Sleep disorders are a huge deterrent to our sleep cycles, which then in turn affect your daily life and well being. If you don’t get enough sleep through the night, at least 7 to 8 hours, your body and mind do not function well and you are sluggish through the day. “Some people suffer from what are known as sleep disorders due to factors such as unhealthy food habits, lack of exercise, and irregular and varying working styles,” said Dr Ramananda Srikantiah Nadig, Head of the Clinical Advisory Board at healthi, a digital preventive health guide that conveniently provides access to the healthcare practitioners and raises awareness about the prevention and management of lifestyle diseases.
“However, sleep disorders may also be due to some underlying health condition – from asthma to depression and menopause.” Here are some common diseases that may lead to sleep disorders.
“People who do not manage diabetes adequately can experience issues such as night sweats, frequent urination, and pain in the nerve endings,” said Dr Nadig. “All these can disturb sleep and lead to daytime grogginess. The reverse is also true. People with insomnia are more likely to develop Type 2 diabetes when combined with other factors such as work-related stress and irregular eating habits.”
“Women in the menopausal stage are highly prone to insomnia. The reason for this is a drop in the level of the hormone progesterone, which promotes sleep,” shares Dr Nadig. “Menopause also causes a fluctuation in estrogen levels further leading to hot flashes, sudden waves of intense body heat, and sweating, all of which can disturb sleep.”
People with musculoskeletal conditions such as arthritis and fibromyalgia often find it difficult to fall asleep due to the associated pain. “Arthritis patients may need to constantly change their sleeping positions which can cause stiffness in the morning,” advises Dr Nadig. “Pain in the ligaments and tendons in those with fibromyalgia is a major reason for sleep disturbances and can lead to fatigue on the next day.”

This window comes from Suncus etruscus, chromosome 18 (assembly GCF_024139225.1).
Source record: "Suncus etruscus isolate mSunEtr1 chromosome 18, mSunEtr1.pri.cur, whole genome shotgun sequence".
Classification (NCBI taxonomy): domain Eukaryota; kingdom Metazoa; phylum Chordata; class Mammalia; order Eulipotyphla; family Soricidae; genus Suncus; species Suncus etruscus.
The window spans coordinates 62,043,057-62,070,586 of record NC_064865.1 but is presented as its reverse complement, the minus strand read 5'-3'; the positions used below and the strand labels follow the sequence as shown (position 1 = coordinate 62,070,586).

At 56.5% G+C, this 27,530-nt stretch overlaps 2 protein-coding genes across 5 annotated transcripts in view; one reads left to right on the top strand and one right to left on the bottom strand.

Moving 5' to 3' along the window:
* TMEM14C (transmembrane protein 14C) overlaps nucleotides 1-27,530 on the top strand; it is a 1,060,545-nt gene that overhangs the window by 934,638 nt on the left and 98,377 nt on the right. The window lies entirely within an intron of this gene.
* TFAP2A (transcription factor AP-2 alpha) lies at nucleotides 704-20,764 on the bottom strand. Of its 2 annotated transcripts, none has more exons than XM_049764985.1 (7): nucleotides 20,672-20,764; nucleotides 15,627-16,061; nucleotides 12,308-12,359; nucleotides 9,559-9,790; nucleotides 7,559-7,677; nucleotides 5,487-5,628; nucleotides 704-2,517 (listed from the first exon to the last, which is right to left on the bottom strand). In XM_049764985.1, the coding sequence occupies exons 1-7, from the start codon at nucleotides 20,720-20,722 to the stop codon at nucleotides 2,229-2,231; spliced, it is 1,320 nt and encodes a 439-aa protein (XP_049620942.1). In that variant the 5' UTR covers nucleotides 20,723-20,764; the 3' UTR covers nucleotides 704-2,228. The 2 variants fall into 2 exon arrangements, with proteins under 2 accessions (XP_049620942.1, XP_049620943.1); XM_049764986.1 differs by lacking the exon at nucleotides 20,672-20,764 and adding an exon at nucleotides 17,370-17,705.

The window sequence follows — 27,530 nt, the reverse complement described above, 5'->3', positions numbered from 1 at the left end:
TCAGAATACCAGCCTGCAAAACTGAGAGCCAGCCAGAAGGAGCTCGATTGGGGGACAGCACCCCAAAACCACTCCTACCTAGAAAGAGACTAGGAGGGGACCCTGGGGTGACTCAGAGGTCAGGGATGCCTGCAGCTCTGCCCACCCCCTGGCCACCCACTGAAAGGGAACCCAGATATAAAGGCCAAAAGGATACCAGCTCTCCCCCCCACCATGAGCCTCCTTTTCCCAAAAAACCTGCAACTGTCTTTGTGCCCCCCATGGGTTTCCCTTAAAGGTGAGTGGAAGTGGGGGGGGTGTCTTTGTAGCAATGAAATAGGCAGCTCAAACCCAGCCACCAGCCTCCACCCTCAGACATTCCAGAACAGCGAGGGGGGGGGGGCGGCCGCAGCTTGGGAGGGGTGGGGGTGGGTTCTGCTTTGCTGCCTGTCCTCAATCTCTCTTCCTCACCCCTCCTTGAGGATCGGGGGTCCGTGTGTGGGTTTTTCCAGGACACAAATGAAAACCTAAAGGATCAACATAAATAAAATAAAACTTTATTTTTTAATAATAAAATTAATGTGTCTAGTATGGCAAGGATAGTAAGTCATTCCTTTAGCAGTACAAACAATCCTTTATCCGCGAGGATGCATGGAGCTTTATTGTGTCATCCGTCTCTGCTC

One of the most common heart problems associated with a lack of sleep are coronary artery disease (CAD) and congestive heart failure. “CAD leads to fluctuations in circadian rhythms, chest pain, irregular heartbeat,” informs Dr Nadig. “ In congestive heart failure, the heart does not pump enough blood to all parts of the body leading to accumulation of extra fluid around the lungs while a person lies down. This can cause restlessness and lead to lack of sleep.”
“People with nocturia experience frequent nighttime urination. It is one of the most common causes of sleep disorders in people,” shares Dr Nadig. “A person with severe nocturia may wake up as many as to 7-8 times at night. It is important to find out the underlying cause for this condition as it can help in improving the quality of sleep.”
Mental health issues
Depression, anxiety, and other mental health issues are major causes of sleeping problems. “About 90% of those with depression have troubled sleep and may even wake up early,” said Dr Nadig. “In the event of a manic episode, one may not sleep for several days, which is followed by a period of excessive resting and sleeping. Certain medications prescribed to treat mental disorders can also lead to problems.”
“Certain breathing problems such as asthma, wheezing, and coughing, can make it difficult for a person to fall asleep,” said Dr Nadig. “For those suffering from asthma, the symptoms become worse at night due to constriction of the airways. Some medication given to treat these disorders can also trigger insomnia and fragmented sleep.”
Gastroesophageal reflux disease (GERD)
“GERD causes acidic juices in the stomach to flow back into the esophagus. This leads to irritation and painful burning sensations making sleeping tough,” informs Dr Nadig. “This can worsen when a person lies down. One should consume a light dinner and avoid fried and oily meals and coffee or alcohol in the evening to avoid GERD.”
And what are some basic steps one can follow to sleep better?
“Try going to sleep and waking up around the same time every day. This will help create a routine,” advises Dr Nadig. “ Not only should you avoid napping during daytime, but also consume a light meal at night and make it an early dinner.”
Dr Nadig also says that the intake of caffeine, nicotine, and alcohol in the evening should be limited as these are stimulants. Exercising is also important. “Exercise for at least 30 minutes every day,” said Dr Nadig. “However, do not do it close to bedtime.”
He also advised that one should make sure that the room they sleep in is dark and quiet. The temperature should also be appropriately adjusted. “ Do not worry about what you need to do the next day at night,” said Dr Nadig. “This can cause restlessness and create problems in falling asleep.”